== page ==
In this episode: Janet addresses two emails with the same theme. Both questions concern two-year-olds who exhibit challenging behaviors when their parents are physically unable to intervene. One mom writes about her son’s toy throwing: “He sees that I’m nursing the baby, or that my hands are full with dinner, and he’s frustrated that he doesn’t have my attention.” The other mom says that she has physical challenges: “And of course my smart kid has figured out that it’s easy to lash out on days when I am physically unable to deal.” These moms are wondering what words to use and how to address behavior when they can’t be as hands-on as they need to be.
Transcript of “When It’s Difficult to Physically Stop the Behavior”
Hi, this is Janet Lansbury. Welcome to Unruffled. Today I’m going to be responding to two different questions from parents who have different specifics, but both of them are about handling behaviors when we can’t be there physically in the way that we would like. How do we help children with these behaviors?
Okay. Here’s the first question I received in an email:
“Dear Janet, thank you so much for your podcast and other materials. You are so generous with your time. I know I’ve learned so much not only about parenting and my child but also, through this wonderful parenting experience, myself. I am grateful. I do have a question. My child is two and a half, and obviously has all the corresponding behaviors. D is sweet, very intelligent, amazingly verbal and expressive and also very, very physical. It’s sometimes easy to forget that my child is only two, as you sometimes feel you’re speaking to a four-year-old.
That said, of course there are the usual two-year-old struggles which can be seemingly incongruous, but of course are entirely age appropriate. My question is about physically intervening as you suggest. I have some physical challenges that make it hard to hold hands to stop a hit, for example. Or physically move us to another location in the event of a public tantrum. Of course, my smart kid has figured out that it’s easy to lash out on days when I’m physically unable to deal, and this hurts us both. I don’t know what to do though because clearly words aren’t enough. I tried to search your archives for posts about disability, but didn’t find anything easily. Am I missing something? Any advice for me and other disabled parents out there? Thank you so much for your precious time.”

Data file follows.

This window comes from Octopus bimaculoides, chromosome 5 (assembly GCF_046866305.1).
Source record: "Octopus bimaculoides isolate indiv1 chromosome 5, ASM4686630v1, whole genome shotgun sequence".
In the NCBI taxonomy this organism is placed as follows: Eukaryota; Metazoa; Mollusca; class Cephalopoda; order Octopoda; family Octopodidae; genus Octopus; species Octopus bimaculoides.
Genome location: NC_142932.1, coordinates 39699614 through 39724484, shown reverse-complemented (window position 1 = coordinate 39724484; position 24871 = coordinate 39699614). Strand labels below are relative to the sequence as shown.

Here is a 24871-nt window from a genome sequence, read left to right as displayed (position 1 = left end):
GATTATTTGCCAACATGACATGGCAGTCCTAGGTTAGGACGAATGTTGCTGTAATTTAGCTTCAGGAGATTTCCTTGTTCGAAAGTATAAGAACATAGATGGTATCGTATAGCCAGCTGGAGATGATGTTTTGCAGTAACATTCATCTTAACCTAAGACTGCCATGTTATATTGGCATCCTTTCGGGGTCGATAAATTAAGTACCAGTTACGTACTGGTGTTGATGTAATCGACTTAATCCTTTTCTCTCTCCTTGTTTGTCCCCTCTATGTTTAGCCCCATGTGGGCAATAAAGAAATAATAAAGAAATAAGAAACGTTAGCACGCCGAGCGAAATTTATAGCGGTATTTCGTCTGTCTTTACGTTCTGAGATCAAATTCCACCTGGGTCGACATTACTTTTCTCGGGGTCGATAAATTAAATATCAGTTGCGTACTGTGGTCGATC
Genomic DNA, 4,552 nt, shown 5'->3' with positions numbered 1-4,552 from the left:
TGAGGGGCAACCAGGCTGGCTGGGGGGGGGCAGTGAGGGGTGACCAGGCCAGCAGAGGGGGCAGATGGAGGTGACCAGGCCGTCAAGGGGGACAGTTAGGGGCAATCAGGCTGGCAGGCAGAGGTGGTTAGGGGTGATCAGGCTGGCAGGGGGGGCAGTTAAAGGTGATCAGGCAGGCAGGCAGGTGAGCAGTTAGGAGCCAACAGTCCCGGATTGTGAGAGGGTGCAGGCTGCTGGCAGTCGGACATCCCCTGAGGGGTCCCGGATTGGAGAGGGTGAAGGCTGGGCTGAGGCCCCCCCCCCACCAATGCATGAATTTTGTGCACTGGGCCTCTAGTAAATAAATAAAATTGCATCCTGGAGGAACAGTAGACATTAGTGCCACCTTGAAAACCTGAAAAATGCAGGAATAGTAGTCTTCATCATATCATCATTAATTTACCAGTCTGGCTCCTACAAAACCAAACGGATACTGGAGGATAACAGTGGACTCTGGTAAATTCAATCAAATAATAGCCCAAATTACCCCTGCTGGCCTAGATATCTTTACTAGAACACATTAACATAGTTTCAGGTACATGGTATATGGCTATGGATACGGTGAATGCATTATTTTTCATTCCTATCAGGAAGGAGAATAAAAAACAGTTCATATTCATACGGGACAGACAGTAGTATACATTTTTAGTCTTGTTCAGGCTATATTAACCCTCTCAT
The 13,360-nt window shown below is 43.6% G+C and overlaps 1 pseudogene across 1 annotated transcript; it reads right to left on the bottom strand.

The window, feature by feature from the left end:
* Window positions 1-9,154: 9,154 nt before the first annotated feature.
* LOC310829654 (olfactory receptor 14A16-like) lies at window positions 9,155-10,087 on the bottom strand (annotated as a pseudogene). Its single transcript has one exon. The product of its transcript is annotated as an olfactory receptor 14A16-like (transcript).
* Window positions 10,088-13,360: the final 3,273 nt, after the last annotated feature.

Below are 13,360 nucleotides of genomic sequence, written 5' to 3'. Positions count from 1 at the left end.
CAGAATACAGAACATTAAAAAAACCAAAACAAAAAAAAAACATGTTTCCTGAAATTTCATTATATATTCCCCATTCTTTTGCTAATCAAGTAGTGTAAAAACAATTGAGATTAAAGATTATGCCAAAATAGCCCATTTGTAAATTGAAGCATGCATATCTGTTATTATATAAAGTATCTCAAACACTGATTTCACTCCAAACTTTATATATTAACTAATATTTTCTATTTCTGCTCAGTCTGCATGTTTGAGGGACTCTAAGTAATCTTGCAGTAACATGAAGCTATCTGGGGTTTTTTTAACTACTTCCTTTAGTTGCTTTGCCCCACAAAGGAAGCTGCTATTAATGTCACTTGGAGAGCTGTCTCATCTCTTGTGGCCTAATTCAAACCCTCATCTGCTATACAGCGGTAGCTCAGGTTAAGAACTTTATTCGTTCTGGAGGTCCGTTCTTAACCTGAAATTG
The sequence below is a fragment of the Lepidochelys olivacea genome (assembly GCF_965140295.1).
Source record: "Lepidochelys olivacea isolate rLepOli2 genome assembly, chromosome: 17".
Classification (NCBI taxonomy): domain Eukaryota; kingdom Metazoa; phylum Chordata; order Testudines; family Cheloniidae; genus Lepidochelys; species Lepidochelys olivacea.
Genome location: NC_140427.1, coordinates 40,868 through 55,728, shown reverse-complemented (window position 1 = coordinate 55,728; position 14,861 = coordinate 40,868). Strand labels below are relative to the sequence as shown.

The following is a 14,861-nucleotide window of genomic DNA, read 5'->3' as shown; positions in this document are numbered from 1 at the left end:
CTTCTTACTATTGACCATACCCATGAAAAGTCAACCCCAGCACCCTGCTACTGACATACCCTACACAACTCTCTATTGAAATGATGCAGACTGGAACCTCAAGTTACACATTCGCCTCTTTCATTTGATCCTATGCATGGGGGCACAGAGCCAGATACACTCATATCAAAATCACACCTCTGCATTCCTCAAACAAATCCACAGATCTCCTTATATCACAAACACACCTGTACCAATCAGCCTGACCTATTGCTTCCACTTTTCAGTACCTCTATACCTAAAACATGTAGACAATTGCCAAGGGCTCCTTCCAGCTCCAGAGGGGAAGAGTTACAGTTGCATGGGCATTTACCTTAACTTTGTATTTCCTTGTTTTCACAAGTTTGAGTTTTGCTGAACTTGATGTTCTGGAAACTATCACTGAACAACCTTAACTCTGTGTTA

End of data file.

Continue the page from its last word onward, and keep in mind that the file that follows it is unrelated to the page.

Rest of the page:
Well, first I just want to say that it’s absolutely my pleasure to be able to share something that might be helpful to other parents. And I am grateful to be able to do that. And I love what this parent says: “through this wonderful parenting experience” she’s learning about herself. That’s what this journey can be about. That’s what I’ve felt, too, about learning this way of being with children. It’s been healing for me. It’s been enlightening, and it continues. We’re never done learning about how to relate to these important people in our lives.
So now to her question… What do we do when we know our child seems to need a physical intervention of some kind? They need help in that way and we can’t really do it the way we’d like to.
What matters is, first of all, prevention. And we can’t always prevent these incidences, of course. So this isn’t to feel guilty or that we’re doing something wrong if they still come up. But sometimes we can do more about prevention than we might believe.
One way of doing that is by tuning into our child, and understanding their rhythms, and what kind of situations might be difficult for them. Doing things like shopping earlier in the day when our child has fresh energy, and including them in these errands as much as possible, so it isn’t just a passive experience. Being careful about stimulation.
I also love what this parent says about her child’s two and a half, and it seems like she’s speaking to a four year old sometimes. Yes, she’s noticing how treating her daughter with respect and speaking to her respectfully has taught her all this language. And it is even more challenging sometimes to see how little these children are. They’ve been on the planet for just a couple of years and their ability to self regulate is very, very low. Sometimes they surprise us with their poise and their maturity. But it will help us to remind ourselves on a daily basis that this is a very small person who will need a lot of help.